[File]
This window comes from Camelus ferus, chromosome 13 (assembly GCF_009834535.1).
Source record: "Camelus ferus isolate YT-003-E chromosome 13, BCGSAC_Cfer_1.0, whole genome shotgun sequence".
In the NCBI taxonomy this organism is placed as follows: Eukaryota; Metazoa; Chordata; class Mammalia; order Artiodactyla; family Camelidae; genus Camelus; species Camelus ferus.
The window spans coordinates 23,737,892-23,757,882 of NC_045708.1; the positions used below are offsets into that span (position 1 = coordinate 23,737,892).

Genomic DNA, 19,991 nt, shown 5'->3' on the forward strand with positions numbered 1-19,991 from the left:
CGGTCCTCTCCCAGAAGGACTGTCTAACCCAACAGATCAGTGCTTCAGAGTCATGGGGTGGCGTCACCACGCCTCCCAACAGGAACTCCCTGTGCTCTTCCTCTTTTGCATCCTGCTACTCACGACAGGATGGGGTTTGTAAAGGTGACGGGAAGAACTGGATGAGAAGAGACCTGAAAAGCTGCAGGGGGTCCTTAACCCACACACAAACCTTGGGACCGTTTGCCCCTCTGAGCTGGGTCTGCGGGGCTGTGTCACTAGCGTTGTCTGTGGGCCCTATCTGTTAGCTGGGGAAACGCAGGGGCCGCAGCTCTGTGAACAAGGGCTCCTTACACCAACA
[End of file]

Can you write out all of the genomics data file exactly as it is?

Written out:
This window comes from Camelus ferus, chromosome 13 (assembly GCF_009834535.1).
Source record: "Camelus ferus isolate YT-003-E chromosome 13, BCGSAC_Cfer_1.0, whole genome shotgun sequence".
In the NCBI taxonomy this organism is placed as follows: Eukaryota; Metazoa; Chordata; class Mammalia; order Artiodactyla; family Camelidae; genus Camelus; species Camelus ferus.
The window spans coordinates 23,737,892-23,757,882 of NC_045708.1; the positions used below are offsets into that span (position 1 = coordinate 23,737,892).

Genomic DNA, 19,991 nt, shown 5'->3' on the forward strand with positions numbered 1-19,991 from the left:
CGGTCCTCTCCCAGAAGGACTGTCTAACCCAACAGATCAGTGCTTCAGAGTCATGGGGTGGCGTCACCACGCCTCCCAACAGGAACTCCCTGTGCTCTTCCTCTTTTGCATCCTGCTACTCACGACAGGATGGGGTTTGTAAAGGTGACGGGAAGAACTGGATGAGAAGAGACCTGAAAAGCTGCAGGGGGTCCTTAACCCACACACAAACCTTGGGACCGTTTGCCCCTCTGAGCTGGGTCTGCGGGGCTGTGTCACTAGCGTTGTCTGTGGGCCCTATCTGTTAGCTGGGGAAACGCAGGGGCCGCAGCTCTGTGAACAAGGGCTCCTTACACCAACA